Examples of successful structuring are: involving a subsidiary (because the parent is not eligible for protection); inserting a (say, Dutch) holding company to gain standing for the local investment vehicle; or investing through a tax-efficient jurisdiction that has a BIT with the host country. Arbitral tribunals have expressly recognised that such structuring works “The language of the definition of national in many BITs evidences that such national routing of investment is in keeping with the purposes of the instruments and the motivations of the state parties”: see Aguas del Tunari SA v Bolivia, 21 October 2005.
Importantly, the restructuring must be carried out before the dispute with the host state arises; restructuring an investment only in order to gain IIA protection constitutes an “abuse of treaty” and in such circumstances protection is likely to be denied.
Modes of dispute resolution and organisations designated to hear them
Most IIAs provide investors with direct access to international arbitration. This guarantees investors recourse to a neutral forum, independent from the local courts of the host state. Moreover, it ensures that where a state breaches its obligations under the IIA, the state’s conduct is assessed against international law standards.
Most IIAs provide the investor with a choice of dispute resolution mechanisms. The choice usually includes one or more types of arbitration (and possibly also litigation before the local courts).
The type of arbitration most commonly referred to in IIAs is ICSID (The International Centre for Settlement of Investment Disputes) arbitration. ICSID was set up by the Convention on the Settlement of Investment Disputes between States and Nationals of Other States, which was entered into force on 14 October 1966 under the auspices of the World Bank. ICSID handles the vast majority of investment treaty cases. ICSID arbitration will be available only where both state parties to the IIA are signatories of the ICSID Convention. (Where only one state is a signatory, the ICSID Additional Facility Rules may be available as an option, if provided for in the IIA.)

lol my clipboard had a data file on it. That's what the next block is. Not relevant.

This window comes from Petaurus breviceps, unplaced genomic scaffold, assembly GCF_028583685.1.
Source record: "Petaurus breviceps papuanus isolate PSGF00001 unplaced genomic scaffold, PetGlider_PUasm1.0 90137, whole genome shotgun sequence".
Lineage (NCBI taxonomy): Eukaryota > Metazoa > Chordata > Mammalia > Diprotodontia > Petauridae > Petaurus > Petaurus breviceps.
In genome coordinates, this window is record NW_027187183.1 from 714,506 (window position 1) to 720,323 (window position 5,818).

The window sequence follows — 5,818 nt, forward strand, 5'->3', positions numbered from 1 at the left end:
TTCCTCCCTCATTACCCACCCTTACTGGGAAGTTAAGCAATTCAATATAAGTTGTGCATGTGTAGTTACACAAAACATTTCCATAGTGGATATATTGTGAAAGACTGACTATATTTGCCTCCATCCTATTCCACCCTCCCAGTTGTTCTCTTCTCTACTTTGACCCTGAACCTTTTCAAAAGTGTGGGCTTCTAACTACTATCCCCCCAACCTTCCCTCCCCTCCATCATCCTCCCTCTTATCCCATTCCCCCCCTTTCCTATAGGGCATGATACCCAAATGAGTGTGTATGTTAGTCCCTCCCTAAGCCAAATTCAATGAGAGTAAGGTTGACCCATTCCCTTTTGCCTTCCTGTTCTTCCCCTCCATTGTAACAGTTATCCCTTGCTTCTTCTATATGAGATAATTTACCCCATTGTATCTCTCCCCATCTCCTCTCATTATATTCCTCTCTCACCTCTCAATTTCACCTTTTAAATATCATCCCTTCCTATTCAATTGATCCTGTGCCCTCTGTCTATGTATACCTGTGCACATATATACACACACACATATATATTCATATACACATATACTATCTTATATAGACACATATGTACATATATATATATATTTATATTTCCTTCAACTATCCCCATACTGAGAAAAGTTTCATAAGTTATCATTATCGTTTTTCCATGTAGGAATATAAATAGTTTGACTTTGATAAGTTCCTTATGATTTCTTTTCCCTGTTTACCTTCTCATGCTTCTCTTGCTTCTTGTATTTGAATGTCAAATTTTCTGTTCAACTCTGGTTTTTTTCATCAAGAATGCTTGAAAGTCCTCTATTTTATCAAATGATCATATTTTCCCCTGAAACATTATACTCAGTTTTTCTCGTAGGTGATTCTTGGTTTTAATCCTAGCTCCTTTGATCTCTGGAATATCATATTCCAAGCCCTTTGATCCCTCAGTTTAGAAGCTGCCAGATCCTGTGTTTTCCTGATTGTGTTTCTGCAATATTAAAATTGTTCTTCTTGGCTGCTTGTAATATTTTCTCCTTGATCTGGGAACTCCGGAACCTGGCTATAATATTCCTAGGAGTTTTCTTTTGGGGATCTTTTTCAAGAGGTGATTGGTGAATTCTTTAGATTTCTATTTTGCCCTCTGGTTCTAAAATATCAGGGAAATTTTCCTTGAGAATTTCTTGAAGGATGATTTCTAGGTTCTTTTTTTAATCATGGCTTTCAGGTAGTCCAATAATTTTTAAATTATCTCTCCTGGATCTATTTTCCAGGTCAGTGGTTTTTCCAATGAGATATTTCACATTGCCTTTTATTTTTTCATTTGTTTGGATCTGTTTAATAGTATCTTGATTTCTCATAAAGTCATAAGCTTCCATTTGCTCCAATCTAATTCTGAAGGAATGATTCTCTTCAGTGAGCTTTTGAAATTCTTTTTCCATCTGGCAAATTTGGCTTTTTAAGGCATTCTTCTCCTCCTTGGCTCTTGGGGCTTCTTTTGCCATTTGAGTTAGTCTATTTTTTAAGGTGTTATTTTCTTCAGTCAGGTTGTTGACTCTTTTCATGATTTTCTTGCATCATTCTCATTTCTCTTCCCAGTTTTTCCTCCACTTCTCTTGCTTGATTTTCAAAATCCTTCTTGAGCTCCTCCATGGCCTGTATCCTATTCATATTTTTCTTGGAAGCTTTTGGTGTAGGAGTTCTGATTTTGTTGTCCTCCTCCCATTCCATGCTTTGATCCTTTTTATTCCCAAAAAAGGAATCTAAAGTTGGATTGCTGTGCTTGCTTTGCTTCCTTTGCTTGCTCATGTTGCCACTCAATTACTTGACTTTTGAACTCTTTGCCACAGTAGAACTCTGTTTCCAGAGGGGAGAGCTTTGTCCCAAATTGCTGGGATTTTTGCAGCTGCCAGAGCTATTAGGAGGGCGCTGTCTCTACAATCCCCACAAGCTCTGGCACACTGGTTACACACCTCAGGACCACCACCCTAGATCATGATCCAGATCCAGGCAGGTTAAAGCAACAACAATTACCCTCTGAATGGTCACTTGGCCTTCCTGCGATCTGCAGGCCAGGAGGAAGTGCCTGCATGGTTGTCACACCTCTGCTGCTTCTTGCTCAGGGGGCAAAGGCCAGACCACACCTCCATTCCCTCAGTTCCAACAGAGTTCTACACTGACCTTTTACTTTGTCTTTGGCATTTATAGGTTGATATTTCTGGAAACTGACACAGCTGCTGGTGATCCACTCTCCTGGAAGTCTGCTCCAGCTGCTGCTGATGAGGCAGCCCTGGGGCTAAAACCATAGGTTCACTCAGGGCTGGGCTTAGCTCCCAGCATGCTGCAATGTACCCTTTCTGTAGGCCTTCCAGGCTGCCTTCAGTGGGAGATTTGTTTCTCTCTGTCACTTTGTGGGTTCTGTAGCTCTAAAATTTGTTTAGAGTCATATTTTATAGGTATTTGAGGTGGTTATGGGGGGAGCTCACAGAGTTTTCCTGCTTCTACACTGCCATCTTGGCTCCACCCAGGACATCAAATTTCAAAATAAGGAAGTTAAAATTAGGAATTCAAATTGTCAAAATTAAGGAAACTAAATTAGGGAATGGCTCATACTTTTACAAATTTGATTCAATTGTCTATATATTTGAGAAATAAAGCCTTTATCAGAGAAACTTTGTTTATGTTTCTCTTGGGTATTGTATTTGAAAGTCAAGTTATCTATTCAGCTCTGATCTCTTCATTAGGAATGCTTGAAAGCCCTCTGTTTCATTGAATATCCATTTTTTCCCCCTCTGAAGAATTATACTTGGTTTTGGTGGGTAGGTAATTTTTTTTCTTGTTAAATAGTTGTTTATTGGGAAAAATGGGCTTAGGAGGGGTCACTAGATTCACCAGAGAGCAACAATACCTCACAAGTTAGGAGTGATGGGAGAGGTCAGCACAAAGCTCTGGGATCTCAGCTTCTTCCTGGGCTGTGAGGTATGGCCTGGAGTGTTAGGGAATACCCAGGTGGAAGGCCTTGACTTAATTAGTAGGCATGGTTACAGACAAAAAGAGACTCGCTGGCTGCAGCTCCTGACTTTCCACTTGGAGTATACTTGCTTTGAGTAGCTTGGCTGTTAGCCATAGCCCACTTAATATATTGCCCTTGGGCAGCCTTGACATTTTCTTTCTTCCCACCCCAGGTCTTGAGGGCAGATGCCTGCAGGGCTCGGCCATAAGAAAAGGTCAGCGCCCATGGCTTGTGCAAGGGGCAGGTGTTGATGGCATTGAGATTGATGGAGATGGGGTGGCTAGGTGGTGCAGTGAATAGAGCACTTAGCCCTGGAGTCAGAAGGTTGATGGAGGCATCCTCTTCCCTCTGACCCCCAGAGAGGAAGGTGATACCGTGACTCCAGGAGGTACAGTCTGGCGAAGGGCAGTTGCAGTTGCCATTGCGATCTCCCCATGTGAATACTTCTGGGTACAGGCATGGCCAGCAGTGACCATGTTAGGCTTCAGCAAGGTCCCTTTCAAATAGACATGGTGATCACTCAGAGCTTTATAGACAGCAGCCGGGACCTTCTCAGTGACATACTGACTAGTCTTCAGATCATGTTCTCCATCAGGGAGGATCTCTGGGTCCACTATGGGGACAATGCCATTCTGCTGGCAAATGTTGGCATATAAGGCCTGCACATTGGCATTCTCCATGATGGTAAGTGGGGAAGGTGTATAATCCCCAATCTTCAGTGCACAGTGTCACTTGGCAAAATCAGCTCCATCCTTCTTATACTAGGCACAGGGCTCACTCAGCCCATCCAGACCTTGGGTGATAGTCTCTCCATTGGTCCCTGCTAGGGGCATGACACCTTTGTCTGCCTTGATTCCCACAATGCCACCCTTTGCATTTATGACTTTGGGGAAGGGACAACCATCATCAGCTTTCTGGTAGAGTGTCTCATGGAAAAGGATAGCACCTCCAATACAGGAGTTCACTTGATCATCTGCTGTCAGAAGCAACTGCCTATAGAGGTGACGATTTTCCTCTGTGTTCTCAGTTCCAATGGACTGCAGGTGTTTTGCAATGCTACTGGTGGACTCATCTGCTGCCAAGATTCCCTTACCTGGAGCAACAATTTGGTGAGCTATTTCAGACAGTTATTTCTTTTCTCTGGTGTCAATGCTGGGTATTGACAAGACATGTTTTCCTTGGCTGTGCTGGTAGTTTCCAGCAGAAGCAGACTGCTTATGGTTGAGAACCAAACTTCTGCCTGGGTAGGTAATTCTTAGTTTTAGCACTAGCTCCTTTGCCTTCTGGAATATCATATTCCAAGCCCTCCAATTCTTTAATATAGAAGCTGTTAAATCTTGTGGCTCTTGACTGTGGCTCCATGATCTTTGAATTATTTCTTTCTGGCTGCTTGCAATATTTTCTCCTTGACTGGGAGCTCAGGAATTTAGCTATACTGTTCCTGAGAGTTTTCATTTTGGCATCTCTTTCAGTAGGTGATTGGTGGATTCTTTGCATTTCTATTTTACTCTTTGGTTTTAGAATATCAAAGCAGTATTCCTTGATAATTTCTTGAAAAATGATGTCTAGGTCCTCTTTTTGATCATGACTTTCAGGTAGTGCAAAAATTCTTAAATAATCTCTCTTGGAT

An advantage of ICSID arbitration over domestic court proceedings is that a contracting state is prevented from invoking sovereign immunity from suit.
Although the ICSID Convention leaves the law on state immunity from execution of an award intact, a contracting state that invokes immunity from execution to frustrate the enforcement of an ICSID award would be in violation of its duty to comply with that award. It should be stressed at this point that historic rates of compliance with ICSID awards are encouraging from the private investor’s perspective. To date, member states have, with few exceptions, co-operated fully in the arbitration process and judgments have been paid. ICSID arbitral awards are moreover equivalent to a final judgment of a court in member states, and accordingly are directly executable. Out of all the cases registered, only four appear to have been challenged at the enforcement stage.
Two other forms of “institutional” arbitration often offered are ICC (International Chamber of Commerce) arbitration and SCC (Stockholm Chamber of Commerce) arbitration.
Some IIAs may require the investor to first exhaust local remedies, in other words to take their dispute to the local courts, and only if unsuccessful before the local courts allow the investor to resort to arbitration or to embark on a ‘cooling off’ period attempting to settle the dispute amicably before initiating arbitration.
Points a state may try to challenge
It is typical for states to raise certain objections to the jurisdiction of the arbitral tribunal that is constituted. Sometimes, this is a strategy to delay proceedings. A state might employ various arguments, for example, that: